Google’s corporate mission “to organize the world’s information and make it universally accessible and useful” drives its global response. It’s providing a total of US$800 million to support small- and medium-sized businesses, the World Health Organization, governments and health workers. Nearly US$600 million of that comes in the form of ad grants and credits. It has established a US$200 million investment fund for non-profits and financial institutions to help provide small businesses with access to capital. It’s also making available US$20 million in Google Cloud credits for researchers to leverage Google’s computing resources to study potential therapies and vaccines to combat the virus. Its employees are bringing engineering, supply chain and healthcare expertise to facilitate increased production of ventilators, working with equipment manufacturers, distributors and government in this effort.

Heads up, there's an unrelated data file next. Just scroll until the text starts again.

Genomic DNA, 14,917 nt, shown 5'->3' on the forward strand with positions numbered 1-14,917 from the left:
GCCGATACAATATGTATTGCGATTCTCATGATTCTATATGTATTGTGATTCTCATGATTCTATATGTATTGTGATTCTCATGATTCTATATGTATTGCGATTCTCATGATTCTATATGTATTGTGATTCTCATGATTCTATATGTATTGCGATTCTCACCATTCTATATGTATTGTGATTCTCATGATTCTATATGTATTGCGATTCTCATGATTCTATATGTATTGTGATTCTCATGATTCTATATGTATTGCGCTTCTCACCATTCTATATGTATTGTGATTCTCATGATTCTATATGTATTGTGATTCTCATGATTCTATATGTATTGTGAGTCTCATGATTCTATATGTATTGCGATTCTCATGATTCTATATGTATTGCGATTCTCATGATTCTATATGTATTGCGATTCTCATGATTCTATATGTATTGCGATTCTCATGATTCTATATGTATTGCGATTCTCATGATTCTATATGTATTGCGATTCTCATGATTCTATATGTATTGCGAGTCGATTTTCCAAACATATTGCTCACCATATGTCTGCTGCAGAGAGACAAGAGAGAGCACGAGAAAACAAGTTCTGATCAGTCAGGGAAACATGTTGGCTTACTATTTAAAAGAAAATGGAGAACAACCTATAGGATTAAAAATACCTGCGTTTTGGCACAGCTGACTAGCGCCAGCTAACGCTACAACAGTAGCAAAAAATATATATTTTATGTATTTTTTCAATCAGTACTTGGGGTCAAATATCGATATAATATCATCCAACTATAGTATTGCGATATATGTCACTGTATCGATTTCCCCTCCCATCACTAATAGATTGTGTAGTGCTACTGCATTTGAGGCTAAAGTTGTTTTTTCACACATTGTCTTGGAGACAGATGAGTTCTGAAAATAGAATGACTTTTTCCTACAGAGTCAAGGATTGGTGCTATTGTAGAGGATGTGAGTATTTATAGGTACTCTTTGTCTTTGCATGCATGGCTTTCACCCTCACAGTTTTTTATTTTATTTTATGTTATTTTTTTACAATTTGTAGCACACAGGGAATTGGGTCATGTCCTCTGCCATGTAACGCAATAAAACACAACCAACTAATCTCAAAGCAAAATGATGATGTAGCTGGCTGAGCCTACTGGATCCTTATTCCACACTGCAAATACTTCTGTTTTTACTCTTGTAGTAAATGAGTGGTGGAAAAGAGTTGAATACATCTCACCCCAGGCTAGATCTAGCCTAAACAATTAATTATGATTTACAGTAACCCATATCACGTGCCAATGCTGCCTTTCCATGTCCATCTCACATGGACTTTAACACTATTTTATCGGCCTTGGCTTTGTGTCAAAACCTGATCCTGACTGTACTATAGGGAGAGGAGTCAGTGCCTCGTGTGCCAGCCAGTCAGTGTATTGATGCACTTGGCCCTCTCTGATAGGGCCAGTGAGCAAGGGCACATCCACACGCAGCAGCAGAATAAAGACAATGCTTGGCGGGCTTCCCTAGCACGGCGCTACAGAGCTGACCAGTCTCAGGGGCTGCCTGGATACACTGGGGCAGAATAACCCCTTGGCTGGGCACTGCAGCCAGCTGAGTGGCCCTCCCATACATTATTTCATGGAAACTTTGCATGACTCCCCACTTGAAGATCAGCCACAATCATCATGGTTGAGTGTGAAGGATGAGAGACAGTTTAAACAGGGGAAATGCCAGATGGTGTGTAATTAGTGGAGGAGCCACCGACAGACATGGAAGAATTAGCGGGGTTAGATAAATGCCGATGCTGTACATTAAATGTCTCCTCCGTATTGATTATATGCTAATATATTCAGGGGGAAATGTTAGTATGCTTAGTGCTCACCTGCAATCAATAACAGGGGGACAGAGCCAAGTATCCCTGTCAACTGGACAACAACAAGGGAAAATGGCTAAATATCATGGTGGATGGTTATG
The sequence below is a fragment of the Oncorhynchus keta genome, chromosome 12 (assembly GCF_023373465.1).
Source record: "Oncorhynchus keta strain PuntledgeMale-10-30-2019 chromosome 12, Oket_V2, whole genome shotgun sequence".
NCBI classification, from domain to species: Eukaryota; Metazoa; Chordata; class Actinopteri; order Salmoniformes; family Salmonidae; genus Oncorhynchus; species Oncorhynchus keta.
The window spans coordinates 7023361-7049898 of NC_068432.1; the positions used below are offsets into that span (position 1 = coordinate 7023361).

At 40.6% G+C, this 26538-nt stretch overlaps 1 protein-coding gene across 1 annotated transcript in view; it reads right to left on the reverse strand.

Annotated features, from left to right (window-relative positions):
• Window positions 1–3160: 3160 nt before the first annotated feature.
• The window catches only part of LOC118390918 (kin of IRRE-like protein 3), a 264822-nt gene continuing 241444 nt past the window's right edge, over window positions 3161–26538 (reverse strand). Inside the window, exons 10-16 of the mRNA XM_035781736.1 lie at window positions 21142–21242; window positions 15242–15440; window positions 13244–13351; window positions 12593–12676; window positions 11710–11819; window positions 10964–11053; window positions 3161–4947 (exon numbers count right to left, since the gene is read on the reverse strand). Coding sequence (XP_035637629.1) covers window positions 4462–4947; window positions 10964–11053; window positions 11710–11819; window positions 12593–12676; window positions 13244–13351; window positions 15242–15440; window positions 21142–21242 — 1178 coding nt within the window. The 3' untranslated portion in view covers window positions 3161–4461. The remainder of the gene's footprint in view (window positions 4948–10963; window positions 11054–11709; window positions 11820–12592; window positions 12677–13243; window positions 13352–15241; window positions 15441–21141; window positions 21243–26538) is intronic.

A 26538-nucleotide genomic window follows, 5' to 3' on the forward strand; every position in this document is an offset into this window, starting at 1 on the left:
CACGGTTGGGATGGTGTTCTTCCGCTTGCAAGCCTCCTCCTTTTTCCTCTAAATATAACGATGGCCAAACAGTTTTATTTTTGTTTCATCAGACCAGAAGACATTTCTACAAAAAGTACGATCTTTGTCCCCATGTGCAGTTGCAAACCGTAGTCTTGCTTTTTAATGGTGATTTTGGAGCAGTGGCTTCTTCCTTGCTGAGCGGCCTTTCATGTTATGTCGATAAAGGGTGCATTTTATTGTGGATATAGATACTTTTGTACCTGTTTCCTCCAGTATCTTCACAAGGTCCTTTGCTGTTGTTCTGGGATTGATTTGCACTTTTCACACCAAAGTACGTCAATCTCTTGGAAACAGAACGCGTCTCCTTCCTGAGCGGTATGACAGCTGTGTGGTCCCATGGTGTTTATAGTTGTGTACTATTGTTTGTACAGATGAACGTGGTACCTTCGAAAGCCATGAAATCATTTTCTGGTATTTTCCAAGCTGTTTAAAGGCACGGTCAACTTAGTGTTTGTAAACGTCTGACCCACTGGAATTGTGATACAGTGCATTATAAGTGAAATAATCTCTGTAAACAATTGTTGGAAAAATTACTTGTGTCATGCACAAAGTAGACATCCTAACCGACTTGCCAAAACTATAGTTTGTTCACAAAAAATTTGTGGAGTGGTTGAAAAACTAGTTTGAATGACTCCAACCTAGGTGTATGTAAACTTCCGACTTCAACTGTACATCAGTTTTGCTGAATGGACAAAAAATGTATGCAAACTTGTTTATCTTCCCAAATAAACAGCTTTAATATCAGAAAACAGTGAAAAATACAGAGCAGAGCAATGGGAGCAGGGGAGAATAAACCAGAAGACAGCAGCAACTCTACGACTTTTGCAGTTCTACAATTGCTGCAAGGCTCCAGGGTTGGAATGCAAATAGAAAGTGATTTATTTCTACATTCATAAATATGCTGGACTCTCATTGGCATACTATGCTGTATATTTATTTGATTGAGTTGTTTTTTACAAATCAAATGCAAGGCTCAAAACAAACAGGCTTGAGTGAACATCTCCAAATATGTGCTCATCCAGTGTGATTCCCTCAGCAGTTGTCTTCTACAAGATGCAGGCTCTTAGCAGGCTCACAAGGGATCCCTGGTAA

3M – with a mission “to improve lives” – established a unique partnership with Ford Motor Company to build respirators, including a new design that uses existing parts from both companies, such as the Ford F-150 truck’s cooled seating and 3M’s HEPA filters to increase efficiency and scalability. 3M has doubled its global output of N95 masks and is producing 100 million respirators per month.
HP Inc., whose purpose is “to create technology that makes life better for everyone, everywhere,” is mobilizing its 3D printing teams, technology, experience and production capacity to create 3D printing parts to help contain COVID-19. HP’s 3D R&D centers are collaborating with manufacturing partners around the world to increase production of face masks and shields, hands-free door openers, respirator parts and more. “HP and our digital manufacturing partners are working non-stop in the battle against this unprecedented virus. We are collaborating across borders and industries to identify the parts most in need, validate the designs, and begin 3D printing them,” said Enrique Lores, President and CEO, HP Inc. Through its HP Foundation, the company also donated $1 million to direct COVID relief.